Kdb+ is being used much more widely in machine learning applications today. Its ability to quickly ingest and process data, particularly large, fragmented datasets, is one way that developers are adding kdb+ to their technology stack of artificial intelligence and machine learning tools.
For Australian kdb+ developer Sherief Khorshid, who also develops machine learning systems, incorporating kdb+ into a predictive maintenance application gave him the edge in a hackathon win that landed him a cash prize and a contract with the Water Corporation of Western Australia.
The Ministry of Data in Perth is on a mission to promote an innovation ecosystem in Western Australia. To that end, it has started sponsoring hackathons where the brightest technologists and start-ups in the state take on some of the toughest problems facing Western Australian government agencies.
The first hackathon was held over a weekend in August 2017. Dozens of engineers gathered in a competition to solve problems posed by two government agencies: Main Roads, which oversees road access, and the Water Corporation, which manages water, wastewater and drainage.
A team led by Khorshid tackled the Water Corporation problem, which asked developers to come up with a way that the Water Corporation could identify events and triggers of potential problems in the water system early enough to reduce asset failure and enable timely maintenance within the network.
The Water Corporation gave the hackers 20 years of performance history from three water plants. There were about 1,000 physical files for each plant. The data consisted of over 300 columns and 1.5 million rows. Over the years, the format of the data had changed several times, so it was extremely messy and inconsistent. Although the data was technically considered “computer output,” it was not really computerized in the sense that it was not in a single format that could be simply loaded into a database and analyzed as is.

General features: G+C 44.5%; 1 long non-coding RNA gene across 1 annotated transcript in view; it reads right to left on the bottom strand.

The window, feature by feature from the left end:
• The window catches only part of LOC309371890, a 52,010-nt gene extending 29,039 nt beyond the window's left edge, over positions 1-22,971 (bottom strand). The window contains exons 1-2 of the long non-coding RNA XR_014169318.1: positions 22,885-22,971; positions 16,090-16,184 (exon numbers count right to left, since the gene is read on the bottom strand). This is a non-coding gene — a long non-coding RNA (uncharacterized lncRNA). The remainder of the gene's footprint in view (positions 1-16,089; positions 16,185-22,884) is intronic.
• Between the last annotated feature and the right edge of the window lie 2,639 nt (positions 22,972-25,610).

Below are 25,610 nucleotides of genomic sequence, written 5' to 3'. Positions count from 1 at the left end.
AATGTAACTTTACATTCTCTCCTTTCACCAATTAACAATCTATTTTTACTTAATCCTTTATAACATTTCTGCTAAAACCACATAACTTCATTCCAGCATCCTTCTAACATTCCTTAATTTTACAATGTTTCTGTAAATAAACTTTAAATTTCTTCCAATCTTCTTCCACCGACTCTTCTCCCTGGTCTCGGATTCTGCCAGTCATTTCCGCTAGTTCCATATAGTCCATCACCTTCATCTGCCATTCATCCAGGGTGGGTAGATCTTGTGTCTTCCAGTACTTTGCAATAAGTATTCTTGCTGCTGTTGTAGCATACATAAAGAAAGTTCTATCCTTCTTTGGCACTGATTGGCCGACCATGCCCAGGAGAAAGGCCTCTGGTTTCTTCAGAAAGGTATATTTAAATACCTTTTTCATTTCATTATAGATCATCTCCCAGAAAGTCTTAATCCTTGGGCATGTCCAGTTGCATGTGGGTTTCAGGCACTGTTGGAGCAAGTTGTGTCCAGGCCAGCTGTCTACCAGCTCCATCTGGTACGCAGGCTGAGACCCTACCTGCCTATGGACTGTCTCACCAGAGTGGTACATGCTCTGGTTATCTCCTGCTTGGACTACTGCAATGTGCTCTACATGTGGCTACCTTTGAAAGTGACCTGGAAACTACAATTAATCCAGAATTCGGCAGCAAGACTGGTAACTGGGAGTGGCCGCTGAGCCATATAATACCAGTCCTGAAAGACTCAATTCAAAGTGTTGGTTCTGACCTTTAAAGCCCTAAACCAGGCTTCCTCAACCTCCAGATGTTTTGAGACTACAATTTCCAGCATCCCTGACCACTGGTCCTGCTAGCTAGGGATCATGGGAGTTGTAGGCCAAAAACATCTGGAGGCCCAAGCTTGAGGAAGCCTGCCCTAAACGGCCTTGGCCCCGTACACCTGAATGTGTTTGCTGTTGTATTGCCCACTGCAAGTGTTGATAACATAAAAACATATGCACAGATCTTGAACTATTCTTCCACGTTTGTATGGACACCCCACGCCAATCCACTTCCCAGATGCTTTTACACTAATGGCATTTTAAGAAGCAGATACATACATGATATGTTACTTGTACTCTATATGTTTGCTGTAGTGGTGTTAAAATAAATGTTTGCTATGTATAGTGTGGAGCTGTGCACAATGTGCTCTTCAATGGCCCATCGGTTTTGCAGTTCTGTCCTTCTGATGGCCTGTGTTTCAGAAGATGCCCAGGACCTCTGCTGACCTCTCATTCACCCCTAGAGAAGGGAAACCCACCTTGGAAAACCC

Up against a ticking clock, Khorshid chose to use kdb+ rather than Python to ingest and pre-process the data because he knew he could save himself many hours in the process. He quickly saw that he would need to use kdb+ bulk pattern matching to extract the data into consistent data representations in CSV format ready to re-ingest and analyze.
Khorshid’s team used a number of neural network and XGBoost regression models to make real-time forecasts of asset failure. His team also created a web based GUI connecting directly to a kdb+ instance, allowing for two-way communication and data transfer.
The application that Khorshid built had a kdb+ process powering the back-end, “pumping out” the historical water network data. The back-end pushed out one hours’ worth of data every second. In the final presentation at the hackathon, Khorshid was able to show that multiple clients from around the world were able to simultaneously run the app, and query the data.
Khorshid, who originally learned kdb+ as a developer at an investment bank, found that kdb+ was the best tool for pre-processing the water plant data. “When doing a lot of data munging, it is a lot easier in kdb+ than in Python,” Khorshid said.
The value of converting previously inaccessible data into usable datasets can be a significant business benefit for organizations like the Water Corporation. The agency has been collecting SCADA data for two decades from thousands of pumps and pipes, and then simply storing the data away in an historical database that they have never been able to utilize before.
Once cleansed and normalized, that data can be incorporated into improved applications for detecting leaks; measuring the effectiveness of the water system; for demand forecasting, or for preventative maintenance, all of which can meaningfully improve water operations and their service to their customers.